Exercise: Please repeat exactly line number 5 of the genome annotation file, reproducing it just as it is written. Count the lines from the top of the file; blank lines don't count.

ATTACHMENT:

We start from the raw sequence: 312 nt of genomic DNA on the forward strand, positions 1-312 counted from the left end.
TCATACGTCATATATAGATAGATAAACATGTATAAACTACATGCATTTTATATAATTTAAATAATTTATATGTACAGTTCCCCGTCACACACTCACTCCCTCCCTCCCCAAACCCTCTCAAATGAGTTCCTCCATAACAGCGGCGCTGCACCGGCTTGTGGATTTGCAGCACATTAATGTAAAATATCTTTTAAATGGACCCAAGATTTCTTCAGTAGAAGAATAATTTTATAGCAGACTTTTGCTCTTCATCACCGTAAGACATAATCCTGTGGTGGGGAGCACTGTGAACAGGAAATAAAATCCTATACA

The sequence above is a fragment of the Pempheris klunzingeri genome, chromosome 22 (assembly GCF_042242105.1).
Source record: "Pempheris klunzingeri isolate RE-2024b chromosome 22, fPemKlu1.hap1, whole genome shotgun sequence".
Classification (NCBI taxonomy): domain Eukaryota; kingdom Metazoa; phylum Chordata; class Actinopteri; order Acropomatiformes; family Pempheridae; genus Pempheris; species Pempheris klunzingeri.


Classification (NCBI taxonomy): domain Eukaryota; kingdom Metazoa; phylum Chordata; class Actinopteri; order Acropomatiformes; family Pempheridae; genus Pempheris; species Pempheris klunzingeri.